Tracing the evolution of Liberalism from the early advocates of laissez-faire capitalism on, one finds several prominent liberal thinkers ending up with a socialist agenda, especially after weighing the social horrors of the Gilded Age while exploring the question “What is it to be free?” The creep toward a socialist perspective is often first spotted in the later works of the utilitarian John Stuart Mill, then in the work of the idealist philosopher Thomas Hill Green. The trend blossoms to fruition in the sociological and philosophical works of L. T. Hobhouse such as Liberalism (1911) and The Elements of Social Justice (1922).
In Italy, a similar development is reflected in the works of Norberto Bobbio (1919–2004) and, most concisely and cogently, in Liberal Socialism, the major work of Carlo Rosselli, a leading opponent of Mussolini’s regime and victim of Fascist assassins in 1937. His recommendations for a more just society follow his exposition of why the Marxist perspective has devolved into distressing and sterile debates among various revisionists and “true” Marxists. Abandoning the Marxist path, he instead embraces the concept of liberty in a manner similar to Hobhouse, expanding its definition to include the social conditions that would enable each person to reach for the fulfillment of individual potential. As another Italian liberal put it, the “formation of human individualities is the work of freedom”; the liberal presupposes “that this capacity belongs to every man as man, and is not the privilege of a few.”3 Rosselli wrote:
Socialism … is not the proletariat in power; it is not even material equality. Socialism, grasped in its essential aspect, is the progressive actualization of the idea of liberty and justice among men: an innate idea that lies more or less buried under the sediment of centuries in the marrow of every human being. It is the progressive effort to ensure an equal chance of living the only life worthy of the name to all humans, setting them free from the enslavement to the material world and material needs that today still dominate the greater number, allowing them the possibility freely to develop their personalities in a continuous struggle for perfection against their primitive and bestial instincts and against the corruptions of a civilization too much the prey of the demons of success and money.4
And from Hobhouse’s Liberalism:
Liberal socialism … must emerge from the efforts of society as a whole to secure a fuller measure of justice, and a better organization of mutual aid. … It must give the average man free play in the personal life for which he really cares. It must be founded on liberty, and must make not for the suppression but for the development of personality.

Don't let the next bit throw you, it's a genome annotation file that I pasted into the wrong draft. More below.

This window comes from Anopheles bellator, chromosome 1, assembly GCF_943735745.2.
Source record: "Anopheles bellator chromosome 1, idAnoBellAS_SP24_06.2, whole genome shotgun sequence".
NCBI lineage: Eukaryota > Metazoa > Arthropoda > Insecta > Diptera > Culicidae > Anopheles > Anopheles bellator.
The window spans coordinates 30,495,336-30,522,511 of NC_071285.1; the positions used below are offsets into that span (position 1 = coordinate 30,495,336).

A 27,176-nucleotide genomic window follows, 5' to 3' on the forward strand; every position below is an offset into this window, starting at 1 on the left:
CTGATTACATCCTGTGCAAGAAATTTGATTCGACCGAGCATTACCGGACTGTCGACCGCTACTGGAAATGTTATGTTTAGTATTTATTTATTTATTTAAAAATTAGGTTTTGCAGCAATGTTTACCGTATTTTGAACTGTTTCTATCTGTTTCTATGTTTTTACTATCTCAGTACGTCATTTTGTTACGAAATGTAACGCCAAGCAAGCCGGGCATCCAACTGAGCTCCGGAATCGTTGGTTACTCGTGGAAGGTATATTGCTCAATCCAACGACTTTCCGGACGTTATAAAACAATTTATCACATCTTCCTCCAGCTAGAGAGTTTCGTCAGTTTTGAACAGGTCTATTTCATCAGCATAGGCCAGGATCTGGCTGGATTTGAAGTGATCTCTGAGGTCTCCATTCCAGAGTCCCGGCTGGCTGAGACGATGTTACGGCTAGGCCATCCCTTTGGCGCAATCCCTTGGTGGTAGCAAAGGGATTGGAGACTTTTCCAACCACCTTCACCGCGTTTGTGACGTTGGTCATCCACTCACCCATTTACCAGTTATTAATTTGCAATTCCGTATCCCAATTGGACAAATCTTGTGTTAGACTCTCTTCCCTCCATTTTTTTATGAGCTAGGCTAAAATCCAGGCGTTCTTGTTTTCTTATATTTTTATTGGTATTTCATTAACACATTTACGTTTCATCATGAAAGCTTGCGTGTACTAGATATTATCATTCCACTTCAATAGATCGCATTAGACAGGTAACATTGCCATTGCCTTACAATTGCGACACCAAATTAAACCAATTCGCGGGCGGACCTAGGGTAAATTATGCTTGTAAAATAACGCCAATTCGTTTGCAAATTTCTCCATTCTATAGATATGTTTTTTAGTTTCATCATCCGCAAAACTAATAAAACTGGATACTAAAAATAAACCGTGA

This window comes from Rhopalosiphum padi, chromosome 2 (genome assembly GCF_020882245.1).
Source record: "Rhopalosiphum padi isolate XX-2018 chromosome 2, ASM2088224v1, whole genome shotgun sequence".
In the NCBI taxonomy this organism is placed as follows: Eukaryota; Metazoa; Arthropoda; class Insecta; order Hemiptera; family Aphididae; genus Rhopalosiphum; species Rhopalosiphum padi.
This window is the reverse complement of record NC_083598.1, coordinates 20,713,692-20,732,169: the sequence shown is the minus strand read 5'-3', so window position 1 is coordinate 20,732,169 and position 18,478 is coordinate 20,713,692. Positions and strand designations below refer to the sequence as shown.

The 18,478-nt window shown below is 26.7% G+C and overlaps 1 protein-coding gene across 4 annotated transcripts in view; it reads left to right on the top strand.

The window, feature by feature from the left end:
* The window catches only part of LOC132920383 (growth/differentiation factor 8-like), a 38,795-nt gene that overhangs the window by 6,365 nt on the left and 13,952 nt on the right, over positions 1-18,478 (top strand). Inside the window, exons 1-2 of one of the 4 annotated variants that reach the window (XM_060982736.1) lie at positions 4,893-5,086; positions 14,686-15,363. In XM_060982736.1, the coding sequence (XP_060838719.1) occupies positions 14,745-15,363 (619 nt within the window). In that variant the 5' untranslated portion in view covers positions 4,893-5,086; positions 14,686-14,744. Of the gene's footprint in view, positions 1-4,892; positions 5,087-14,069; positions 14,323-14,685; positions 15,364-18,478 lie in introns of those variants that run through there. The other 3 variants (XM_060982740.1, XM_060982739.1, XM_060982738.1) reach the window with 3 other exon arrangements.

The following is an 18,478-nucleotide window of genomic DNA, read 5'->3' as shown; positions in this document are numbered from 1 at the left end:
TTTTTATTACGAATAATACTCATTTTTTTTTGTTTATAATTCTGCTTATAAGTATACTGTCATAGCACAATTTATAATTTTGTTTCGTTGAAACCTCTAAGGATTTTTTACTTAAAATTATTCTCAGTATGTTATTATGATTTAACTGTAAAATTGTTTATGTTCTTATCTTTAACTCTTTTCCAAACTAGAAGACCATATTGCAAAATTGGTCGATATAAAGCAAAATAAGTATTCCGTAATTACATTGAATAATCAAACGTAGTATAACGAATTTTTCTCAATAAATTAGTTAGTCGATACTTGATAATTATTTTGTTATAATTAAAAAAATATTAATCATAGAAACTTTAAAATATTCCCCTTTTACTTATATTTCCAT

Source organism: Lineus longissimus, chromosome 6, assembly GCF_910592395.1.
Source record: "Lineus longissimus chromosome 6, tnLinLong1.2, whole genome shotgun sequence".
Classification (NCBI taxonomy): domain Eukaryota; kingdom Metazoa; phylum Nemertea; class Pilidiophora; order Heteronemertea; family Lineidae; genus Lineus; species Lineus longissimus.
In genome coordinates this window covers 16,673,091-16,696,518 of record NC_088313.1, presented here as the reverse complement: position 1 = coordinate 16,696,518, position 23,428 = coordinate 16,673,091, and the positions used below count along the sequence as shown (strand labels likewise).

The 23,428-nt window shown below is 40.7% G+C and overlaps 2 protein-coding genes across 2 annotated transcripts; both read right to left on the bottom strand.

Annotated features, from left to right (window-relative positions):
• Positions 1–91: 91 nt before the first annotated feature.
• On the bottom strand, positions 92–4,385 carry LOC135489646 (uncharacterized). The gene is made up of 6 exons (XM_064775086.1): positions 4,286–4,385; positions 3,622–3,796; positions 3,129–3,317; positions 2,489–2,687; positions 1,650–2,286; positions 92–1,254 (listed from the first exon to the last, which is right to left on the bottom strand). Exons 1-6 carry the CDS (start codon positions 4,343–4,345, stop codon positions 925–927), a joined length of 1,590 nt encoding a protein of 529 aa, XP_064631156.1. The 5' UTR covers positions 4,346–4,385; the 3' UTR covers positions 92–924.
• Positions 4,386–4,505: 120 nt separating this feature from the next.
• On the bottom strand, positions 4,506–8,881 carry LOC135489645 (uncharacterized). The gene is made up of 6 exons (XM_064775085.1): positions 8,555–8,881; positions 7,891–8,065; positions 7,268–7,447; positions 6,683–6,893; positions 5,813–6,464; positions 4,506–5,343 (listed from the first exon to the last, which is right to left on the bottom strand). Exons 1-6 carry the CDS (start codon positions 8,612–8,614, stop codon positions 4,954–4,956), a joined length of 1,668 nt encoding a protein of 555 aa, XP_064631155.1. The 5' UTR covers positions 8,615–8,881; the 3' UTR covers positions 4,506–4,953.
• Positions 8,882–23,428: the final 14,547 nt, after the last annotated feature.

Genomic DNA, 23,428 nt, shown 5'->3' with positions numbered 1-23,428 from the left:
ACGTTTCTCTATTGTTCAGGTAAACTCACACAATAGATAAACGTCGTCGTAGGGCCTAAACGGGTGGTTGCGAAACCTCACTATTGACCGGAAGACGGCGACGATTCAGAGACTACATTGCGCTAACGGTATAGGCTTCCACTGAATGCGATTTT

… That there are rights of property we all admit. Is there not perhaps a general right to property? Is there not something radically wrong with an economic system under which through the laws of inheritance and bequest vast inequalities are perpetuated? Ought we to acquiesce in a condition in which the great majority are born to nothing except what they can earn, while some are born to more than the social value of any individual of whatever merit?
Rosselli and Hobhouse both emphasize that liberal socialism is a road without a utopian final destination; rather, as might be inferred from Kolakowski’s definition, socialism’s goal is simply to continue a never-ending struggle for freedom and justice.
Another tradition in line with liberal socialism, the political legacy from the Progressive era, would be an additional platform for secular humanists promoting social justice. The rousing 1910 speech of Teddy Roosevelt in Osawatomie, Kansas; the inspiring words of Franklin Delano Roosevelt—his Four Freedoms speech, among others; the achievements of President Johnson’s Great Society programs; and the works of Herbert Croly such as The Promise of American Life (1909) and Progressive Democracy (1915), compose a testament to our country’s past concern with fairness in the distribution of wealth. The predominant popular meaning for liberal stems from this tradition.
Embracing the liberal version of socialism might continue an unattractive position for many Americans, faced with their neighbors’ automatic dismissal, or even hostility, whenever one introduces into a conversation the term socialist—and in some cases even liberal. To focus on the definition of liberty, however, is to remain as all-American as the proverbial apple pie.